It’s often been said that, “The most constant thing in life is change.”
There are changes we want and those that are thrust upon us; some lie within our control and others decidedly do not. The type and range of changes we might experience can be vast.
So, let’s consider solely those changes we desire or need and which we can control at some meaningful level.
These represent are our life choices or essential adaptations. They might be alterations that address our situation or circumstance.
Perhaps we choose a new career path, partner, set of friends, behavior, past-time, lifestyle and so on. The list is endless and diverse.
Rather than just casually lean in a different direction, we typically need to truly cement any changes we undertake if we want them to succeed or persist.
So, many of these new directions will require real investments on our part. Relationships need effort, time and consideration. Careers need similar attention, as does behavior modification, lifestyle choices, etc.
All this means dedicated work. Without real, sustained effort our plans won’t hold; they just don’t stick.
The need for this effort is described in my last BLOG-POST, below (“Enabling Personal Development: Effective learning,” dated 4/4/18).
A colleague of mine read this post and commented, “but it’s often as big a problem to know WHAT to do.”
So, how do you know WHAT to do? Is there a way to set off in the right direction?
Indeed, there is. I believe the approach is intuitive and much the same, regardless of the situation you’re trying to address.
Whether refining (or choosing) a career path, tweaking undesirable behaviors, taking up a new recreational activity or working on a relationship we ultimately need to follow much the same UNIVERSAL, 5-PART PROCESS if we are to succeed…
- Define the desired outcome. Develop a complete and extensive image of how we wish things to be. The more detailed and tangible the picture, the better will be our self-guidance in making it a reality. We can aim as high as we want but should be clinically honest and realistic.
- Identify the attributes of that outcome. Make a full list of those skills, behaviors and assets that must normally be possessed to secure the goal we desire.
- Make a prioritized list of what YOU must acquire. Recognize what you currently don’t have (be it skills, training, qualifications, behaviors etc.) and must obtain to reach the chosen outcome.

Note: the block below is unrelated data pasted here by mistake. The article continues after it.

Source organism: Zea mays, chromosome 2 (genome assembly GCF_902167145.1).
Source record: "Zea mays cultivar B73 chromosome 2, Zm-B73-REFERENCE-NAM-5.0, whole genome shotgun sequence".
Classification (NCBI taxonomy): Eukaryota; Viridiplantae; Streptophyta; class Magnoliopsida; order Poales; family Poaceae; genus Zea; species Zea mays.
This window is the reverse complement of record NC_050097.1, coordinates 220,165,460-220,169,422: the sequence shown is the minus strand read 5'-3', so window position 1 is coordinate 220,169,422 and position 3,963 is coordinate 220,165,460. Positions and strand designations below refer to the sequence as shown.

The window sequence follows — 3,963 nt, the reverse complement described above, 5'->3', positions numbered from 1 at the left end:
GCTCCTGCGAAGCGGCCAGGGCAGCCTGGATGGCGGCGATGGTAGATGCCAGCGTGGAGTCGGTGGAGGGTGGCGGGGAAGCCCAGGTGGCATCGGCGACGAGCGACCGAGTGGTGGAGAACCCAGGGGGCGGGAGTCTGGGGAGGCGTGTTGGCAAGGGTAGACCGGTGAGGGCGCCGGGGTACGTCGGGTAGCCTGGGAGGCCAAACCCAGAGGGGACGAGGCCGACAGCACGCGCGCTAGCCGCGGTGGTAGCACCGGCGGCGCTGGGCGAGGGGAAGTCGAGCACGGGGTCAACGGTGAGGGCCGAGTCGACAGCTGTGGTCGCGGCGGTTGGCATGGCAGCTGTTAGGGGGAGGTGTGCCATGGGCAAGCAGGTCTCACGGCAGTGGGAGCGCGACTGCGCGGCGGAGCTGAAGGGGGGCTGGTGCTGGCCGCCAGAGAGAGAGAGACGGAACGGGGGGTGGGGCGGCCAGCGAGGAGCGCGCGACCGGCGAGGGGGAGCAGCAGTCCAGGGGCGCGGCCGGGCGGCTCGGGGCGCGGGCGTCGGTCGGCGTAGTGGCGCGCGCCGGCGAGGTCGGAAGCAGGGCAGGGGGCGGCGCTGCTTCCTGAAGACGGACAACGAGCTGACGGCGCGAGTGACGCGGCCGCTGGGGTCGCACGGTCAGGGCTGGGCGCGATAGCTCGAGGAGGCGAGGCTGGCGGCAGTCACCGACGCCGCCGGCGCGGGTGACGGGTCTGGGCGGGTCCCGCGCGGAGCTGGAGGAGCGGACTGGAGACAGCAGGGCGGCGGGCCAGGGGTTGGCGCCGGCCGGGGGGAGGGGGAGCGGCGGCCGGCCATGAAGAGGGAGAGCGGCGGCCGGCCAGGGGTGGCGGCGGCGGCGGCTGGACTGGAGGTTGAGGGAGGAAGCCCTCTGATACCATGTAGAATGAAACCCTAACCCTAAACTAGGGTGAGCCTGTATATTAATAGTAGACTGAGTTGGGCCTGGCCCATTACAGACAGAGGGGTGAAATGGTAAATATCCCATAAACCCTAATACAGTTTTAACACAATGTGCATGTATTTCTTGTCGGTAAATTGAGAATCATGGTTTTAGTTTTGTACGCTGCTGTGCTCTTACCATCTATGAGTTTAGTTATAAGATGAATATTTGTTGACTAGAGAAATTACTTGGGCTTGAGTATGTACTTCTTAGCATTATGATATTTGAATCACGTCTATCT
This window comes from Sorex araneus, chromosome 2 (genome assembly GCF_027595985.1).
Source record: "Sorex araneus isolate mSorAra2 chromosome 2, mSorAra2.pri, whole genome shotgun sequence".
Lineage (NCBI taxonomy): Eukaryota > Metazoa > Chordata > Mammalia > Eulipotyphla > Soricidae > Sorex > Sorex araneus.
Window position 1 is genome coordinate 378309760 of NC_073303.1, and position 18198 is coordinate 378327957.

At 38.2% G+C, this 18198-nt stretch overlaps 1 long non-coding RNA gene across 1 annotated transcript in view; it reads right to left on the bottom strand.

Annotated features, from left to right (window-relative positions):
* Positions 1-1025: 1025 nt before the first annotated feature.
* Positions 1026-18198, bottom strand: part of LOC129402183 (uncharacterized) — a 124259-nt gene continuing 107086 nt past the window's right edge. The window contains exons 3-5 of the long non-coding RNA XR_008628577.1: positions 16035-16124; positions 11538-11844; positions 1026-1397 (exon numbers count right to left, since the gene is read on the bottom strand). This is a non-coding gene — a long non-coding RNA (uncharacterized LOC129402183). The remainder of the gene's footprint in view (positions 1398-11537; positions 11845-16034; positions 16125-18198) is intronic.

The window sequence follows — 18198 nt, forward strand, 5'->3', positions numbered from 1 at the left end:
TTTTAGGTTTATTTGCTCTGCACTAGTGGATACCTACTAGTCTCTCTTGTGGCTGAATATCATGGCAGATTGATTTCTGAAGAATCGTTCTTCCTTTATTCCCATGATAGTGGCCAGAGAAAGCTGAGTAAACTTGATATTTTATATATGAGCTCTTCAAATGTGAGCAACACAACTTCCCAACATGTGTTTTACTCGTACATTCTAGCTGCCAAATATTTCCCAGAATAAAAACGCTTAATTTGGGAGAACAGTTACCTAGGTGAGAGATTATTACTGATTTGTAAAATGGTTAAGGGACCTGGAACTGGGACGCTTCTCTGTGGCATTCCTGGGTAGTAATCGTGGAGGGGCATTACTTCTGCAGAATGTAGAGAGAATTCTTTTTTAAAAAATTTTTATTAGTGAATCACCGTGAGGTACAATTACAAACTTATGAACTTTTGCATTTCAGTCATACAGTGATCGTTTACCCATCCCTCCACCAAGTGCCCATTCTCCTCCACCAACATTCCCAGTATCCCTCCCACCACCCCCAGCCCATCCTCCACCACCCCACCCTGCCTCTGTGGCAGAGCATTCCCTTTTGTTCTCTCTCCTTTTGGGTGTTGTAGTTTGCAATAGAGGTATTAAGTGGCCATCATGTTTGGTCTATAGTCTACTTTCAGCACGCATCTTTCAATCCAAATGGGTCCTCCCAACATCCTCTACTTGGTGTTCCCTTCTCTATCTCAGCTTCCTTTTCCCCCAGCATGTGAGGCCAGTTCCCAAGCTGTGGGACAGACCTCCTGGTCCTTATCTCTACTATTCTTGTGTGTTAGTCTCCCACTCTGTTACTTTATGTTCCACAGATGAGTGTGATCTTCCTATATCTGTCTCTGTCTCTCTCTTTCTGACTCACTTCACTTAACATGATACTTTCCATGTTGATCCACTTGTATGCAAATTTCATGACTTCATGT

- Develop a PLAN to acquire what you need. Look honestly at what must be done and set realistic, prioritized, time-based and quantified objectives to put things in place.
- Work your PLAN. Follow up. Do the work required; if the outcome is important, this is the path to where you want to be.
Some objectives are easier to reach than others. A simple, quick plan to (say) switch your spending habits and purchase a car you want is not as persistent and complex as (say) laying out a long-term strategy to reach a specific level of seniority in your chosen field.
The standards for success can be set where you choose. Results may not always need to be world class, just where you need them to be, or in the general direction you want.
The steps we take through this process may be more–or–less weighty (i.e. formalized) depending on the nature, magnitude etc. of the desired outcome and the perspective and position from which we begin.
Plans themselves are not generally hard to draft or envision. If the details of what must be done are fuzzy, complex or in some way unclear to you look for guidance, perhaps ask a trusted confidant who knows; just find out.
We can all make plans to reach those goals to which we aspire. Each of us possesses the ability to dream of what might be and invest in the means that carry us along our chosen paths. What differentiates us is the desire we possess and our commitment to do the work and follow-through.
Are there things in your life you want to achieve? Are there choices you should make and still can? Have you made the effort to PLAN and follow up?
There’s always time to get things on a preferred track. The possibilities are as great as your dreams.
NOTE: For those of you who want more detail and specific tools for Career Planning, try the book EMPOWER YOUR INNER MANAGER, Part II: Creating Your Development Plan (pages 139-149, Inc.), by Ian R. Mackintosh. http://www.empoweryourinnermanager.com